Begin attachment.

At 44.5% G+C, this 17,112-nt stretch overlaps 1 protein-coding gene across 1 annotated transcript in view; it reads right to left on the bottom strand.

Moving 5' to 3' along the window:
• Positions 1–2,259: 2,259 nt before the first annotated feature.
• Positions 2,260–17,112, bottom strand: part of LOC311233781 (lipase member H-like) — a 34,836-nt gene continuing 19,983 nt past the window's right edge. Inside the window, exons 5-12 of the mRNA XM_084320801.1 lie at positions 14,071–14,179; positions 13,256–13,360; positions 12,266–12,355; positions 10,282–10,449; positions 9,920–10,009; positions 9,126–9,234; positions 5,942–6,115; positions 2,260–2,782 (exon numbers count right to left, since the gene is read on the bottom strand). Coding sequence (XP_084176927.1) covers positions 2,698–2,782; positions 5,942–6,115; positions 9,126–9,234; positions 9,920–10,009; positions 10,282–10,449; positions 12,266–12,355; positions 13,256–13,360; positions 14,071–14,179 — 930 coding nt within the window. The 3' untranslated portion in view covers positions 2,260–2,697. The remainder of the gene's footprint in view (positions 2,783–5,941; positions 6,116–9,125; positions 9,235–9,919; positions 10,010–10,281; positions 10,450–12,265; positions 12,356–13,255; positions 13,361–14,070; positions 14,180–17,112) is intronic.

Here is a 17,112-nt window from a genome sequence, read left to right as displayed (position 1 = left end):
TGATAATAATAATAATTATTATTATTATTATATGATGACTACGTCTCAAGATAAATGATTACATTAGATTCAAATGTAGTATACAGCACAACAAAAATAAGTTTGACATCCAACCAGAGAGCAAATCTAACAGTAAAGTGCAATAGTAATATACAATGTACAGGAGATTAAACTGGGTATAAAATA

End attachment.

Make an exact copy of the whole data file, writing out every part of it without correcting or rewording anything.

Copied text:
At 44.5% G+C, this 17,112-nt stretch overlaps 1 protein-coding gene across 1 annotated transcript in view; it reads right to left on the bottom strand.

Moving 5' to 3' along the window:
• Positions 1–2,259: 2,259 nt before the first annotated feature.
• Positions 2,260–17,112, bottom strand: part of LOC311233781 (lipase member H-like) — a 34,836-nt gene continuing 19,983 nt past the window's right edge. Inside the window, exons 5-12 of the mRNA XM_084320801.1 lie at positions 14,071–14,179; positions 13,256–13,360; positions 12,266–12,355; positions 10,282–10,449; positions 9,920–10,009; positions 9,126–9,234; positions 5,942–6,115; positions 2,260–2,782 (exon numbers count right to left, since the gene is read on the bottom strand). Coding sequence (XP_084176927.1) covers positions 2,698–2,782; positions 5,942–6,115; positions 9,126–9,234; positions 9,920–10,009; positions 10,282–10,449; positions 12,266–12,355; positions 13,256–13,360; positions 14,071–14,179 — 930 coding nt within the window. The 3' untranslated portion in view covers positions 2,260–2,697. The remainder of the gene's footprint in view (positions 2,783–5,941; positions 6,116–9,125; positions 9,235–9,919; positions 10,010–10,281; positions 10,450–12,265; positions 12,356–13,255; positions 13,361–14,070; positions 14,180–17,112) is intronic.

Here is a 17,112-nt window from a genome sequence, read left to right as displayed (position 1 = left end):
TGATAATAATAATAATTATTATTATTATTATATGATGACTACGTCTCAAGATAAATGATTACATTAGATTCAAATGTAGTATACAGCACAACAAAAATAAGTTTGACATCCAACCAGAGAGCAAATCTAACAGTAAAGTGCAATAGTAATATACAATGTACAGGAGATTAAACTGGGTATAAAATA